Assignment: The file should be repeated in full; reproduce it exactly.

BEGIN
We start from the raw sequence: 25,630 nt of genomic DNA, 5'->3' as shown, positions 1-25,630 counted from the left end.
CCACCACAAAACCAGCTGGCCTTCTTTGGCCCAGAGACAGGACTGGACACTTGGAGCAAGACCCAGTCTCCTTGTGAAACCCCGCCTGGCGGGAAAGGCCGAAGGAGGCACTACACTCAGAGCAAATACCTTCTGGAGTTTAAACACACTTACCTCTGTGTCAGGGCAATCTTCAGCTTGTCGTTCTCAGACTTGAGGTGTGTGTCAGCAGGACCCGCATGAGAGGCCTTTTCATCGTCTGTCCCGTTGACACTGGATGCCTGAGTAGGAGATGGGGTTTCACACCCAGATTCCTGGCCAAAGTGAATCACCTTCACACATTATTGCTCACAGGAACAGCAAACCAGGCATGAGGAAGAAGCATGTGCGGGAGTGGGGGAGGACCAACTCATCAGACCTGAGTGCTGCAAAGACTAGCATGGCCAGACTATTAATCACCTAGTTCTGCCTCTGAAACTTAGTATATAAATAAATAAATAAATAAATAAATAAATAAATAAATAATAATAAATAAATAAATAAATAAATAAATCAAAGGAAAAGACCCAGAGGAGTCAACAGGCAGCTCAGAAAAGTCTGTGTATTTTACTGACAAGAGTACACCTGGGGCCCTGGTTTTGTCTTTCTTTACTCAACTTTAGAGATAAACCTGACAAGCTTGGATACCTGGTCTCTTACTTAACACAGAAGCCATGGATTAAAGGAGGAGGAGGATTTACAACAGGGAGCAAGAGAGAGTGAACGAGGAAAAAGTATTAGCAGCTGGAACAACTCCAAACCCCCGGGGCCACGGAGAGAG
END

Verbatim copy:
We start from the raw sequence: 25,630 nt of genomic DNA, 5'->3' as shown, positions 1-25,630 counted from the left end.
CCACCACAAAACCAGCTGGCCTTCTTTGGCCCAGAGACAGGACTGGACACTTGGAGCAAGACCCAGTCTCCTTGTGAAACCCCGCCTGGCGGGAAAGGCCGAAGGAGGCACTACACTCAGAGCAAATACCTTCTGGAGTTTAAACACACTTACCTCTGTGTCAGGGCAATCTTCAGCTTGTCGTTCTCAGACTTGAGGTGTGTGTCAGCAGGACCCGCATGAGAGGCCTTTTCATCGTCTGTCCCGTTGACACTGGATGCCTGAGTAGGAGATGGGGTTTCACACCCAGATTCCTGGCCAAAGTGAATCACCTTCACACATTATTGCTCACAGGAACAGCAAACCAGGCATGAGGAAGAAGCATGTGCGGGAGTGGGGGAGGACCAACTCATCAGACCTGAGTGCTGCAAAGACTAGCATGGCCAGACTATTAATCACCTAGTTCTGCCTCTGAAACTTAGTATATAAATAAATAAATAAATAAATAAATAAATAAATAAATAATAATAAATAAATAAATAAATAAATAAATCAAAGGAAAAGACCCAGAGGAGTCAACAGGCAGCTCAGAAAAGTCTGTGTATTTTACTGACAAGAGTACACCTGGGGCCCTGGTTTTGTCTTTCTTTACTCAACTTTAGAGATAAACCTGACAAGCTTGGATACCTGGTCTCTTACTTAACACAGAAGCCATGGATTAAAGGAGGAGGAGGATTTACAACAGGGAGCAAGAGAGAGTGAACGAGGAAAAAGTATTAGCAGCTGGAACAACTCCAAACCCCCGGGGCCACGGAGAGAG